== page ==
Obstetric Laceration Repair



The OB laceration lab should start with a review of the PowerPoint presentation to ensure that all learners have reviewed the anatomy, physiology, and steps of the repair. The OB laceration lab can be set up with four stations to include all levels of learners from medical student to senior resident. The four stations include the following:

  1. Needle handling and basic suturing
  2. Repair of the second degree laceration
  3. Repair of the obstetric anal sphincter injury, Sultan model
  4. Repair of the obstetric anal sphincter injury, porcine model

Once the didactics have been reviewed, the learners should rotate through all level-appropriate stations.

The low-fidelity trainer for the second-degree laceration is the Perineal Laceration model from Nasco. It allows for the learner to identify the second-degree laceration.

Residents can then practice the steps of a simple second degree repair including placing an initial suture above the apex, reapproximating the vaginal laceration and the perineal body, and completing a subcuticular stitch. The two high fidelity models are described below with advantages and disadvantages listed.


The following is a list that accommodates supplies for 10 active learners (three of whom are novice — either medical students or PGY1) at one time. More stations can be set up based on the institution's needs. Of note, many instruments and suture could be borrowed from the clinical setting as well.

  1. Obstetric laceration repair — first and second degree perineal models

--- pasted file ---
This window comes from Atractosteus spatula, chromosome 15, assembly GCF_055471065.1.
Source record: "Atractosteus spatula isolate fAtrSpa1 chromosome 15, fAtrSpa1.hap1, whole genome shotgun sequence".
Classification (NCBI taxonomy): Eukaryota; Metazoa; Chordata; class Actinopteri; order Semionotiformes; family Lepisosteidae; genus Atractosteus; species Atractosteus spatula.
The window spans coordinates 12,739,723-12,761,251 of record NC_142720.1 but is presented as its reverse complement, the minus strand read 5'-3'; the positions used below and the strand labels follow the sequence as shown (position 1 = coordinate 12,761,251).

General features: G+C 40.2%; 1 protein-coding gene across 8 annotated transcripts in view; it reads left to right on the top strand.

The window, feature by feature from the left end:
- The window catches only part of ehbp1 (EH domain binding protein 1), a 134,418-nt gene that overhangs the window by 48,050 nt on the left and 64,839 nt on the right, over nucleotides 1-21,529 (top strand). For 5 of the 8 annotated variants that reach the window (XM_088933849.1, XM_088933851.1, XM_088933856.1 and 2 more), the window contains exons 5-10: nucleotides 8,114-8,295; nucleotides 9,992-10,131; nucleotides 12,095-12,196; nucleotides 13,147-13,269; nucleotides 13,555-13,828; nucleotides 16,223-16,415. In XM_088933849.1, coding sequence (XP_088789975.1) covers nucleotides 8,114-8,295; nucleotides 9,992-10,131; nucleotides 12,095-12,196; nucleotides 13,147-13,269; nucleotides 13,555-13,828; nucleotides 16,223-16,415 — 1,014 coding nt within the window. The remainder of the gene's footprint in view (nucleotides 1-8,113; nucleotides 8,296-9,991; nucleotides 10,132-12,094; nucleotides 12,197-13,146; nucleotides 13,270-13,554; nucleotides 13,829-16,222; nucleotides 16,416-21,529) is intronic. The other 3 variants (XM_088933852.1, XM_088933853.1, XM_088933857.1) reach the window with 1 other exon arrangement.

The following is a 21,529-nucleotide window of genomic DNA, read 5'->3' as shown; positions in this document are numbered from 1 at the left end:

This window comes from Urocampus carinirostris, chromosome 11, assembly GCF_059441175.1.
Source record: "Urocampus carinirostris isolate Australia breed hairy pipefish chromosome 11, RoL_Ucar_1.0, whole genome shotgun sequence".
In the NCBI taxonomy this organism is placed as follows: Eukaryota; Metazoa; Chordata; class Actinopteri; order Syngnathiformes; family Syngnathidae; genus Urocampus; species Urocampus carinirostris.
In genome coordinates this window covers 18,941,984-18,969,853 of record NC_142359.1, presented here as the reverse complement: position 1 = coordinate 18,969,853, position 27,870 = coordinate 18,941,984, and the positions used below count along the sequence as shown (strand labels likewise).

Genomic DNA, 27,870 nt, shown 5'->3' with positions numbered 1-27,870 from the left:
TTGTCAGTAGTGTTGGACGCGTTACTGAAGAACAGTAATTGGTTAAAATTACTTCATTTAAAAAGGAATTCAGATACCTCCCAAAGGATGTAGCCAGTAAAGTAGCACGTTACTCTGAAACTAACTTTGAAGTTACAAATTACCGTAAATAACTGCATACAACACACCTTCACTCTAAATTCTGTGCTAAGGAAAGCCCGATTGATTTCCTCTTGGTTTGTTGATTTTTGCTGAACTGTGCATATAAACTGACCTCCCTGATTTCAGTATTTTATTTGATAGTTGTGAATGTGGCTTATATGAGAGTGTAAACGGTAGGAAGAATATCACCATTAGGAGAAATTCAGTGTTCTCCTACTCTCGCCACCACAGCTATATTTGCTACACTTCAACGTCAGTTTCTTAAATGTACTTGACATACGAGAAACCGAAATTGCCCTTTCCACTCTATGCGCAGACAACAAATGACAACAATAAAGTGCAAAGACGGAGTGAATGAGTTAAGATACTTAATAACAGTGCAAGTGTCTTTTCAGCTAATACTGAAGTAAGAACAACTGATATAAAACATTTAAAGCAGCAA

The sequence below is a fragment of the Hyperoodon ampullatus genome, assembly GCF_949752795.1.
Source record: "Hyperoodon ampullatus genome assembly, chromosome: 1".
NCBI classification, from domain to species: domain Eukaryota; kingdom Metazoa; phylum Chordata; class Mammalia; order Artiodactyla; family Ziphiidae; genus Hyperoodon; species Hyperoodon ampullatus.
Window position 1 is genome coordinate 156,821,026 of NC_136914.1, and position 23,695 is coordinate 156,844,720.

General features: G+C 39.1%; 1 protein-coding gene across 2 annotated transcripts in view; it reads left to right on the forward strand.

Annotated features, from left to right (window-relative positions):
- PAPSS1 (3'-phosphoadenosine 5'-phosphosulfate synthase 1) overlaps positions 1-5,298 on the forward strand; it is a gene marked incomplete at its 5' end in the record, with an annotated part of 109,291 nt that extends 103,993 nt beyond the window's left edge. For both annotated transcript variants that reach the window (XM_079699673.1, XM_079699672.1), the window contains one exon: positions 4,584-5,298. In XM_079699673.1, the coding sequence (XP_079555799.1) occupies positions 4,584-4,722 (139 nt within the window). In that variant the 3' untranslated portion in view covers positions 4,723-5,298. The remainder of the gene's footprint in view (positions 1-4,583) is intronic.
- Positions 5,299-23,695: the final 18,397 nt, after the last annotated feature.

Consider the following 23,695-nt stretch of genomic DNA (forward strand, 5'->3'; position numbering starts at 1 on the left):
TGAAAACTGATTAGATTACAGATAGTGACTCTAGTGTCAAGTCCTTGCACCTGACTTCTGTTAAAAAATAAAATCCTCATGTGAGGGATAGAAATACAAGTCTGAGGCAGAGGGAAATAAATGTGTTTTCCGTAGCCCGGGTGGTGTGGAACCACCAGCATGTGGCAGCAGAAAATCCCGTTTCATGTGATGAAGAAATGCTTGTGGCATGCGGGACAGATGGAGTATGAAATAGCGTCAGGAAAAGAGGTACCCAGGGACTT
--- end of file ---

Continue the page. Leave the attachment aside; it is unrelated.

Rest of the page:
Item Cost
    Obstetrical laceration models (3)
    Each perineal model can be used for about 10 repairs - five on either side
    $187/model; $100/refill
    Needle drivers (3) In instrument kit with model
    Forceps (3) In instrument kit with model
    Suture scissors (3) In instrument kit with model
    Suture (varying sizes)
    Nonsterile gloves
    Sharps container

  2. Sultan Trainer

    Item Cost
    Sultan trainer
    Each perineum can be used for approximately eight repairs - four on either side
    $1,006/trainer kit
    Sultan replacement block $170/perineal refill
    Needle driver (1)
    Forceps (1)
    Suture scissors (1)
    Suture (varying sizes)

  3. Pig prosections

    Item Cost
    Absorbent pads (3) $90/prosection
    Pig prosections (3)
    Prosection cost will vary. Price estimate from a university animal lab.
    Suture (varying sizes)
    Needle drivers (3)
    Forceps (3)
    Suture scissors (3)

  4. Needle handling, knot tying
    Item Cost
    Suture mats (surgical towels can also be used) $32/mat
    Suture (larger sizes)
    Needle drivers
    Suture scissors


In a conference room, or similar space, set up each station. Room should have adequate seating, chairs and tables, and be well lit.

For the suturing and knot tying station, suture mats (or blue towels) should be placed one per chair; one learner for each mat. Each mat should have a needle driver, forceps, and suture scissors. Larger suture should be available for each learner to practice. We also recommend having nylon or silk available for novice learners to practice knot tying. One facilitator should be at this station during the hands-on portion. This can be either a faculty member or an upper level resident.